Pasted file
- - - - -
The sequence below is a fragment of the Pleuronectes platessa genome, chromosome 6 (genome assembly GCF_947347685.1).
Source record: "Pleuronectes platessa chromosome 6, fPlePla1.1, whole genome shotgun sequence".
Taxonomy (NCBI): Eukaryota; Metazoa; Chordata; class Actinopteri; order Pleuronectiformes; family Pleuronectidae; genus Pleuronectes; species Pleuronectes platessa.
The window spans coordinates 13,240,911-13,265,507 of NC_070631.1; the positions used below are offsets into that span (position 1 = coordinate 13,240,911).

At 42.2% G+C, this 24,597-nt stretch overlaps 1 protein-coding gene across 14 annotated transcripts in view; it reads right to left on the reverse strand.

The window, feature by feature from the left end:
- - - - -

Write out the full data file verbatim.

The sequence below is a fragment of the Pleuronectes platessa genome, chromosome 6 (genome assembly GCF_947347685.1).
Source record: "Pleuronectes platessa chromosome 6, fPlePla1.1, whole genome shotgun sequence".
Taxonomy (NCBI): Eukaryota; Metazoa; Chordata; class Actinopteri; order Pleuronectiformes; family Pleuronectidae; genus Pleuronectes; species Pleuronectes platessa.
The window spans coordinates 13,240,911-13,265,507 of NC_070631.1; the positions used below are offsets into that span (position 1 = coordinate 13,240,911).

At 42.2% G+C, this 24,597-nt stretch overlaps 1 protein-coding gene across 14 annotated transcripts in view; it reads right to left on the reverse strand.

The window, feature by feature from the left end: